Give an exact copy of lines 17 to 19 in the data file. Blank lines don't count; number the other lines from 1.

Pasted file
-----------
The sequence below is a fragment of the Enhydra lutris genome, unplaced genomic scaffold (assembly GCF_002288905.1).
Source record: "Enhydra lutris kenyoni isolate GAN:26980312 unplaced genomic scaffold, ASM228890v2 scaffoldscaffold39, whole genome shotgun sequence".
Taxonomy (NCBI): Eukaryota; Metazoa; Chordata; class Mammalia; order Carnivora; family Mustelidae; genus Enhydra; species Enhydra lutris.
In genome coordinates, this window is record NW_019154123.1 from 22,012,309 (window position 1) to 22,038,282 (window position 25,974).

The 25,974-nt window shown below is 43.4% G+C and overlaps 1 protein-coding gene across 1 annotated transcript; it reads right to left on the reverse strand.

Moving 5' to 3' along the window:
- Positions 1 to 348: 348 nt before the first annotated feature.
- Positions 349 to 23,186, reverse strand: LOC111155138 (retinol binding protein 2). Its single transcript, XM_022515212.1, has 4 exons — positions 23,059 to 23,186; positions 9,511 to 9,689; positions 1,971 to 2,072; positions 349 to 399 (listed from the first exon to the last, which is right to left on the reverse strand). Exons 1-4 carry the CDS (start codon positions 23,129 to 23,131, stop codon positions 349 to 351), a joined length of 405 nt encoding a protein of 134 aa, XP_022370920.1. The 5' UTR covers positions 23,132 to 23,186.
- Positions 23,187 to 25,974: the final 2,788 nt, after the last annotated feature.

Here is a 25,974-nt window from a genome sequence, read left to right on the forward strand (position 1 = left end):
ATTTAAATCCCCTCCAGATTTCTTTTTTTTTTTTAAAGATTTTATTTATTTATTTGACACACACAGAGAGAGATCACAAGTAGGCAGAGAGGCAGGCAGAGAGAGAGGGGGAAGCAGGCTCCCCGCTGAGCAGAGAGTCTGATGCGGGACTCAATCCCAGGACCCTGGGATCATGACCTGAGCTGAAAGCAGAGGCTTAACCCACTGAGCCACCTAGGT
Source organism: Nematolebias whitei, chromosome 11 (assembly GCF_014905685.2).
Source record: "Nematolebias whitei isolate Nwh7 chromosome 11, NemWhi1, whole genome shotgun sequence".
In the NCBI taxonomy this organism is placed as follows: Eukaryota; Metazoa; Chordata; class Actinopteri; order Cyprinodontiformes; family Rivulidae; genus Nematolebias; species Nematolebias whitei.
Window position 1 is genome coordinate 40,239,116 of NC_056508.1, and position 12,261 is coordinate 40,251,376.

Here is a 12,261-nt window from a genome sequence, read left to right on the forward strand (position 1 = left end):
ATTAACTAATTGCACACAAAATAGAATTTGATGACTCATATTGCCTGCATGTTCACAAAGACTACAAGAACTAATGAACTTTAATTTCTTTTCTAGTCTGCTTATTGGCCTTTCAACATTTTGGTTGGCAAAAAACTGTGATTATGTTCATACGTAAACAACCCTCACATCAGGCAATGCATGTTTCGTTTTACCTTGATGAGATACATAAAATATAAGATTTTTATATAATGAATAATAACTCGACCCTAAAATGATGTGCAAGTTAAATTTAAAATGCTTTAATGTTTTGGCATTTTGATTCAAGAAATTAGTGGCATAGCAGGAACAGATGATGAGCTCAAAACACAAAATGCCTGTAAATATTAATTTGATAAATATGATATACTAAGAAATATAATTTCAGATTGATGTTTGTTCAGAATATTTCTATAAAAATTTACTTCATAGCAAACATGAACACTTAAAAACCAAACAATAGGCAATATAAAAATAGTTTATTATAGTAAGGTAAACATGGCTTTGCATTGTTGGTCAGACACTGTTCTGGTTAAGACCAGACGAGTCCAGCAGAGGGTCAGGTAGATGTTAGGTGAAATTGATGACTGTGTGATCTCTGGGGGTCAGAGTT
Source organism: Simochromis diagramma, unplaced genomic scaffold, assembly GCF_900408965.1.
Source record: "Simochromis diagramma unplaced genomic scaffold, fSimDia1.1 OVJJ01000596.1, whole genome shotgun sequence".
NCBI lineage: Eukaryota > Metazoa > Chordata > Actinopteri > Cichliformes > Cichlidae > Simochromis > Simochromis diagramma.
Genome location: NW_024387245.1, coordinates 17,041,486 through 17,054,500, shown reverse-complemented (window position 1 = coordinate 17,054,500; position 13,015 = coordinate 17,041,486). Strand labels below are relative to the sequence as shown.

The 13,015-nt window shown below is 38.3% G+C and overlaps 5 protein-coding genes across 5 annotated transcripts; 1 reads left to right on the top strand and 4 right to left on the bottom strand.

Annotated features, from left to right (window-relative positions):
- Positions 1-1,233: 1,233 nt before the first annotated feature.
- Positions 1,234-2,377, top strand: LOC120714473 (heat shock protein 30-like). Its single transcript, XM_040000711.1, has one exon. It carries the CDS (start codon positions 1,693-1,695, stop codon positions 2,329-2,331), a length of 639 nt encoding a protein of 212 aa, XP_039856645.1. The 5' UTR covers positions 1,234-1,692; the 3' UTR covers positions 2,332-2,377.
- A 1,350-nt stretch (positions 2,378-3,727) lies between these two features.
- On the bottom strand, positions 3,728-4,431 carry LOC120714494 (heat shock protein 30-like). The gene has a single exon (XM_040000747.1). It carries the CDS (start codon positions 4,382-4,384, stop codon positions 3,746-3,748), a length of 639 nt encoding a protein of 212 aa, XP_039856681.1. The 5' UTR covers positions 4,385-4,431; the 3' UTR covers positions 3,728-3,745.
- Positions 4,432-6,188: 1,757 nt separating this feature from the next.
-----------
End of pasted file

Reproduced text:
ATTAACTAATTGCACACAAAATAGAATTTGATGACTCATATTGCCTGCATGTTCACAAAGACTACAAGAACTAATGAACTTTAATTTCTTTTCTAGTCTGCTTATTGGCCTTTCAACATTTTGGTTGGCAAAAAACTGTGATTATGTTCATACGTAAACAACCCTCACATCAGGCAATGCATGTTTCGTTTTACCTTGATGAGATACATAAAATATAAGATTTTTATATAATGAATAATAACTCGACCCTAAAATGATGTGCAAGTTAAATTTAAAATGCTTTAATGTTTTGGCATTTTGATTCAAGAAATTAGTGGCATAGCAGGAACAGATGATGAGCTCAAAACACAAAATGCCTGTAAATATTAATTTGATAAATATGATATACTAAGAAATATAATTTCAGATTGATGTTTGTTCAGAATATTTCTATAAAAATTTACTTCATAGCAAACATGAACACTTAAAAACCAAACAATAGGCAATATAAAAATAGTTTATTATAGTAAGGTAAACATGGCTTTGCATTGTTGGTCAGACACTGTTCTGGTTAAGACCAGACGAGTCCAGCAGAGGGTCAGGTAGATGTTAGGTGAAATTGATGACTGTGTGATCTCTGGGGGTCAGAGTT
Source organism: Simochromis diagramma, unplaced genomic scaffold, assembly GCF_900408965.1.
Source record: "Simochromis diagramma unplaced genomic scaffold, fSimDia1.1 OVJJ01000596.1, whole genome shotgun sequence".